Banks v. Dretke, 540 U.S. 668 (2004)

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certiorari to the united states court of appeals for the fifth circuit

No. 02-8286. Argued December 8, 2003—Decided February 24, 2004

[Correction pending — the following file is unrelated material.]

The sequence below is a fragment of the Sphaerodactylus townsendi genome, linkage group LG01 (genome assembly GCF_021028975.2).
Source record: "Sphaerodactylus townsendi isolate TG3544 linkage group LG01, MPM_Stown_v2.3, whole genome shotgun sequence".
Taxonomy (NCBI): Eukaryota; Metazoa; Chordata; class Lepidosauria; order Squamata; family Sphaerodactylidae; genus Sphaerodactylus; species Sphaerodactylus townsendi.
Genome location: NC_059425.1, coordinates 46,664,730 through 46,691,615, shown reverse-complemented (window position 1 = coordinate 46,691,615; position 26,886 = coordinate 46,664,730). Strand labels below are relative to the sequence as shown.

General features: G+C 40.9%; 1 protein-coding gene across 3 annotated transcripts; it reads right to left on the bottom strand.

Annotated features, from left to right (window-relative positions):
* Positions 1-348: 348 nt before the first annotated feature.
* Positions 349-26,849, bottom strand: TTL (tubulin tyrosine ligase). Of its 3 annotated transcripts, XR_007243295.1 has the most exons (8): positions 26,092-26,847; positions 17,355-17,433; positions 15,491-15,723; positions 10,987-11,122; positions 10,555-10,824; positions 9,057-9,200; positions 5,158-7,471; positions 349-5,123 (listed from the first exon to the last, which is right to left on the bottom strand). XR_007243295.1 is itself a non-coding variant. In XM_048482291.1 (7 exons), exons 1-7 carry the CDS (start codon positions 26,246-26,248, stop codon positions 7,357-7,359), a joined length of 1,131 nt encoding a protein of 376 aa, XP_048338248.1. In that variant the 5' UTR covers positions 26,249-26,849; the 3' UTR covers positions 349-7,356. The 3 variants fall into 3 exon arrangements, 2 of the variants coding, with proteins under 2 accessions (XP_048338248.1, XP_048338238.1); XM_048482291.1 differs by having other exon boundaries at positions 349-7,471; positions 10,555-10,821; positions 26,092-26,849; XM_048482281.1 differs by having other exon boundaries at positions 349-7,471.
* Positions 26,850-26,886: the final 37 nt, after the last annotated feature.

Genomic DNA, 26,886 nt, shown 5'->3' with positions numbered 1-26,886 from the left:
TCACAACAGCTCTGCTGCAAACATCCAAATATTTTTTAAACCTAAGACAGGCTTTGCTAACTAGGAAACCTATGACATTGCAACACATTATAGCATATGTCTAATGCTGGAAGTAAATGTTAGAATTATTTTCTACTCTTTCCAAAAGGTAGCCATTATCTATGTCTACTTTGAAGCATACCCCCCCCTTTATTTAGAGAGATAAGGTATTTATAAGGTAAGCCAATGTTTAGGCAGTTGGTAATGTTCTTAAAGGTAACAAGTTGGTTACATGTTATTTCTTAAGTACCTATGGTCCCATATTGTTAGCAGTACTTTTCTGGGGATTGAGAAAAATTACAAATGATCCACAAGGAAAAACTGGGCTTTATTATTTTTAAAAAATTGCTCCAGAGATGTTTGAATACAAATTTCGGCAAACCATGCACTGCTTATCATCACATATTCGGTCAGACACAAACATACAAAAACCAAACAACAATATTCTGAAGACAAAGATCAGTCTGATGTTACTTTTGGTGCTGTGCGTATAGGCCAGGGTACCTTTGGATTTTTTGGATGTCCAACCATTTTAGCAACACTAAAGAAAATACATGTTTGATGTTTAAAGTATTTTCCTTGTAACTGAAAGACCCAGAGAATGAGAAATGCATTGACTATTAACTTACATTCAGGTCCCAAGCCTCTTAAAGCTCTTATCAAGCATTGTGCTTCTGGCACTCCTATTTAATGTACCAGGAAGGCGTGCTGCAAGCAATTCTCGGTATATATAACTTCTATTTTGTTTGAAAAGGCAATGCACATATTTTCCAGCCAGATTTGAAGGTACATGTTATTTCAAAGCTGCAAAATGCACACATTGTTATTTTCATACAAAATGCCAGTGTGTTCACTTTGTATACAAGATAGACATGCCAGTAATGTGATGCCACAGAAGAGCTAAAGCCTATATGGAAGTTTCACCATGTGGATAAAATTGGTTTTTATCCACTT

After police found a gun-shot corpse near Texarkana, Texas, Deputy Sheriff Willie Huff learned that the decedent had been seen with petitioner Banks three days earlier. When a paid informant told Deputy Huff that Banks was driving to Dallas to fetch a weapon, Deputy Huff followed Banks to a residence there. On the return trip, police stopped Banks's vehicle, found a handgun, and arrested the car's occupants. Returning to the Dallas residence, Deputy Huff encountered Charles Cook and recovered a second gun, which Cook said Banks had left at the residence several days earlier. On testing, the second gun proved to be the murder weapon. Prior to Banks's trial, the State advised defense counsel that, without necessity of motions, the State would provide Banks with all discovery to which he was entitled. Nevertheless, the State withheld evidence that would have allowed Banks to discredit two essential prosecution witnesses. At the trial's guilt phase, Cook testified, inter alia, that Banks admitted "kill[ing a] white boy." On cross-examination, Cook thrice denied talking to anyone about his testimony. In fact, Deputy Huff and prosecutors intensively coached Cook about his testimony during at least one pretrial session. The prosecution allowed Cook's misstatements to stand uncorrected. After Banks's capital murder conviction, the penalty-phase jury found that Banks would probably commit criminal acts of violence that would constitute a continuing threat to society. One of the State's two penalty-phase witnesses, Robert Farr, testified that Banks had retrieved a gun from Dallas in order to commit robberies. According to Farr, Banks had said he would "take care of it" if trouble arose during those crimes. Two defense witnesses impeached Farr, but were, in turn, impeached. Banks testified, among other things, that, although he had traveled to Dallas to obtain a gun, he had no intent to participate in the robberies, which Farr alone planned to commit. In summation, the prosecution suggested that Banks had not traveled to Dallas only to supply Farr with a weapon. Stressing Farr's testimony that Banks said he would "take care" of trouble arising during the robberies, the prosecution urged the jury to find Farr credible. Farr's admission that he used narcotics, the prose-

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